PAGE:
As part of a busy September for ITProPortal, we'll be attending GigaOm's Structure:Europe cloud conference from the 18th to 19th. We caught up with one of the event's headline speakers ahead of the London show - Alicia Asin, CEO and Co-founder of Spain's Libelium.
1) Libelium appears to be involved in an extremely vast range of data-related projects. How would you succinctly describe what your company does?
We are Internet of Things enablers. We provide a modular, horizontal and open source wireless sensor hardware platform that sends any sensor data, using any communication protocol to any information system. In other words, our Waspmote sensor device can be used for detecting free parking spots, to enhance wine quality, measure pollution levels and air quality, create noise maps, save water in irrigation, and more. Keeping the horizontal approach means resigning from direct access to the end user market in favour of working very closely with expert partners in each area or vertical. Thanks to this approach, we now sell our products in 75 countries worldwide.
2) ‘Libelium’ seems to derive from Libellula (or Dragonfly in English), how did you end up choosing this name for the company?
We were thinking about the way that the Zigbee protocol behaves, transmitting very small packets of information to the closest mote for retransmission and we thought that we should name our company and line after a swarming insect. Dragonflies communicate “wirelessly.” Not to mention how beautiful a logo would be with a dragonfly inside!
3) What originally brought Libelium to life? Was it a particular thought or idea that created the company?
My co-founder and I worked on low power processors and advanced network technology in graduate school at the University of Zaragoza. Wireless sensor networks are a field of innovation, with so many different kinds of connections and possibilities. Also, we looked for a way to create the kind of company we would like to work in, one with a strong culture of innovation tempered by a practical sense of getting things done.
4) One of Libelium's latest achievements was adding sensors to the world's first open source satellite. Can you tell us more about that venture?
We heard about the project and wanted to get involved immediately. Launching an open source satellite is so exciting because it means that high technology is getting democratised, and with the idea of opening space exploration to everyone ArduSat has made history to a certain extent. When we researched the Ardusat project we realised they would need a way of measuring radiation levels in space so we offered them to use the Geiger counters we designed for the population of Fukushima after the nuclear accident in 2011. They accepted our contribution and we worked with them to downsize, or miniaturise the design to fit inside the satellite. After all this hard work it has been thrilling to see Libelium's technology launched into space on 4 August and we appreciate the opportunity to contribute to the ArduSat project.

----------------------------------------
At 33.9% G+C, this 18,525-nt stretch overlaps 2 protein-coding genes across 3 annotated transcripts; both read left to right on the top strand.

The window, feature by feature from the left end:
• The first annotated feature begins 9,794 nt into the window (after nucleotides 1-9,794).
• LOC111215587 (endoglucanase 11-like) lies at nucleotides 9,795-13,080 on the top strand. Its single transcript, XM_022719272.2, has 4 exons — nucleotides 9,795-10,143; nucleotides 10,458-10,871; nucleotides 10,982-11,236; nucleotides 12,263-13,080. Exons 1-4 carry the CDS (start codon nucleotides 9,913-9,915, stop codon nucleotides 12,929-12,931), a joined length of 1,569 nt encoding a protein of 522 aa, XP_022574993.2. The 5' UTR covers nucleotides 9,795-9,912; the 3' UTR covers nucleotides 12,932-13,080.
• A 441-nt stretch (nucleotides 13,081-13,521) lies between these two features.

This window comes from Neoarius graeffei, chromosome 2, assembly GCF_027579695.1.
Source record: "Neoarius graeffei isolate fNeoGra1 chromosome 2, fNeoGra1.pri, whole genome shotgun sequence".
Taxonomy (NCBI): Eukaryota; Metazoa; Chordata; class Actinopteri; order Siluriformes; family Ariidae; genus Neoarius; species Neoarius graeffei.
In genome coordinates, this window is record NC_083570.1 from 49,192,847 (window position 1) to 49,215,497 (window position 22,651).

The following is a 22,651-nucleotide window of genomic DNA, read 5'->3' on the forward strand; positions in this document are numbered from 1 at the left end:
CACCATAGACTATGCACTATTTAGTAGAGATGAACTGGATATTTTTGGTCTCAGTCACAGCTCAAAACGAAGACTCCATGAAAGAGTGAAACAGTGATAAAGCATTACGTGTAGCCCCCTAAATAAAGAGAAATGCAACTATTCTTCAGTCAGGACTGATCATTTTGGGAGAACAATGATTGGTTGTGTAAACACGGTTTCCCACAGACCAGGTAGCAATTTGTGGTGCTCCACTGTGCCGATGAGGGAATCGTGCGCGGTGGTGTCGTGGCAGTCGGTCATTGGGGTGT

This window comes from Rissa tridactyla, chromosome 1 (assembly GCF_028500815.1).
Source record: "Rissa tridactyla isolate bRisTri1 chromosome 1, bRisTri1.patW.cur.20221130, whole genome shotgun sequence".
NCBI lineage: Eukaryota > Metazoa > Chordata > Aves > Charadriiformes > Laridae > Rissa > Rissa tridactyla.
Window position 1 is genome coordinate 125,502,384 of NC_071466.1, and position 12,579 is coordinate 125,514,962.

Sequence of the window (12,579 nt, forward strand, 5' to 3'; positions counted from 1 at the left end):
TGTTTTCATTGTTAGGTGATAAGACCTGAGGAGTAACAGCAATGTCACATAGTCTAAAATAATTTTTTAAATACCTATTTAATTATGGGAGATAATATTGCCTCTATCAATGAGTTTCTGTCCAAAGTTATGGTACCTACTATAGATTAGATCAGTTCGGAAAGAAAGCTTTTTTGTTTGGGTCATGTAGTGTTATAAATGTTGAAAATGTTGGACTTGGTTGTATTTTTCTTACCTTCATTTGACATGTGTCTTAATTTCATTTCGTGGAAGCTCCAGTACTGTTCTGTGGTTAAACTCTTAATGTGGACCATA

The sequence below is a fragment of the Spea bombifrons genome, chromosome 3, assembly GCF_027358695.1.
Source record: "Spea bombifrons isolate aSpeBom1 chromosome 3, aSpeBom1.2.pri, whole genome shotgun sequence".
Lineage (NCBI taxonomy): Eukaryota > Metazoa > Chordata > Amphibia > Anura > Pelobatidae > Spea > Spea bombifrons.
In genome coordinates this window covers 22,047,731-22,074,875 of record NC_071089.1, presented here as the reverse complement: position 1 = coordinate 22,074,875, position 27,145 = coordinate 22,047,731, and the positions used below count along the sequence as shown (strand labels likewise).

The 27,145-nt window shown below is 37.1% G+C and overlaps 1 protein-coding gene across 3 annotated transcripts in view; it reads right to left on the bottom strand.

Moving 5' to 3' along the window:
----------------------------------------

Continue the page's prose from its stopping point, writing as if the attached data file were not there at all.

5) Technology produced by companies like yours is driving the big data explosion. Do you feel most organisations have control of the data and know what to do with it?
Scientists say that we only use 3 per cent of our brain capabilities... I think we can compare that to the use of big data in organisations. We are living in the first phase of big data, the one in which we are just beginning to realise how many things can we measure. Right now people are more focused on discovering how often they should measure, as well as figuring out the technological challenges related to storage, sensors, accuracy, etc. It is not that we are not doing anything with that information yet, but we are fairly far from getting the most out of it.
6) What is the key to harnessing big data?
The first step is to deeply understand the problems we want to solve and then identify what we need to do in terms of measurement and, more importantly, define why we need that.
7) In the UK and US there is a lot of discussion about the lack of women in high-level executive roles within technology companies. Do you feel this is beginning to change? Has being a woman ever brought any difficulties in your career?
We are seeing gradual changes. The fact that it was very big news when Marissa Mayer was appointed as CEO of Yahoo while pregnant last year just means that women in high positions are "not normal."
In my case I have had to work very hard to get respect from Libelium's stakeholders not only because of being a woman but a young one (I started Libelium at 24), until I finally learned to just live with that. I try to be better in general every day, not better than my male colleagues - that is a useless stone in your backpack. Those who are not comfortable when working with women are not ready for the modern world: it is their problem.
8) You will be one of the lead speakers at GigaOM's Structure:Europe in September. What will be the focus of your presentation, and why?
I will be on a panel titled “Do you really want all of your things on the Internet?” and I want to focus on the social and economic impact that the Internet of Things revolution can drive. On the economic side, the amount of data and the availability of inexpensive sensor hardware is a leverage point for the startup movement to create jobs. The European Union is funding a lot of projects to position Europe on the leading edge of Smart Cities. On the social side, people are demanding more transparency from governments, which can be achieved with more access to information and by involving citizens in the decision-making process of our cities.